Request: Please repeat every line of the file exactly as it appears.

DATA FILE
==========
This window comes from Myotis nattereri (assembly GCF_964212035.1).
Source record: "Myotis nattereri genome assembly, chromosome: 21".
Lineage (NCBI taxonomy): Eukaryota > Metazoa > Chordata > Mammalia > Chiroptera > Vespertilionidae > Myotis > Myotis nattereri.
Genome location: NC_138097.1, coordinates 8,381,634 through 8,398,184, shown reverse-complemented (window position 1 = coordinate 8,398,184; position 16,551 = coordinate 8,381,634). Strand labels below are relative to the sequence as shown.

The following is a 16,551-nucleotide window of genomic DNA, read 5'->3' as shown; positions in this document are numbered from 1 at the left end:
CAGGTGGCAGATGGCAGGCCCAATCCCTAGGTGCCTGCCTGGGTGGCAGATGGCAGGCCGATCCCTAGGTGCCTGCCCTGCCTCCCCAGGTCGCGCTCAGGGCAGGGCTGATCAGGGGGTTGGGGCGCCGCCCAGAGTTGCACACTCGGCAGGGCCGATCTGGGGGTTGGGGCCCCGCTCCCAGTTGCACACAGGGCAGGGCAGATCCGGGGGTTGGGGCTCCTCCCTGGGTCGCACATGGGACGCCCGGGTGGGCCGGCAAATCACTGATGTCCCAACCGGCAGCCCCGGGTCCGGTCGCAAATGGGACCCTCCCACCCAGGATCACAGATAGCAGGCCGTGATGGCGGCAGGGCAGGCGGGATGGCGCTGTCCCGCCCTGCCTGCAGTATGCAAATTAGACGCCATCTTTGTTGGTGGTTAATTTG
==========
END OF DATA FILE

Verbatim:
This window comes from Myotis nattereri (assembly GCF_964212035.1).
Source record: "Myotis nattereri genome assembly, chromosome: 21".
Lineage (NCBI taxonomy): Eukaryota > Metazoa > Chordata > Mammalia > Chiroptera > Vespertilionidae > Myotis > Myotis nattereri.
Genome location: NC_138097.1, coordinates 8,381,634 through 8,398,184, shown reverse-complemented (window position 1 = coordinate 8,398,184; position 16,551 = coordinate 8,381,634). Strand labels below are relative to the sequence as shown.

The following is a 16,551-nucleotide window of genomic DNA, read 5'->3' as shown; positions in this document are numbered from 1 at the left end:
CAGGTGGCAGATGGCAGGCCCAATCCCTAGGTGCCTGCCTGGGTGGCAGATGGCAGGCCGATCCCTAGGTGCCTGCCCTGCCTCCCCAGGTCGCGCTCAGGGCAGGGCTGATCAGGGGGTTGGGGCGCCGCCCAGAGTTGCACACTCGGCAGGGCCGATCTGGGGGTTGGGGCCCCGCTCCCAGTTGCACACAGGGCAGGGCAGATCCGGGGGTTGGGGCTCCTCCCTGGGTCGCACATGGGACGCCCGGGTGGGCCGGCAAATCACTGATGTCCCAACCGGCAGCCCCGGGTCCGGTCGCAAATGGGACCCTCCCACCCAGGATCACAGATAGCAGGCCGTGATGGCGGCAGGGCAGGCGGGATGGCGCTGTCCCGCCCTGCCTGCAGTATGCAAATTAGACGCCATCTTTGTTGGTGGTTAATTTG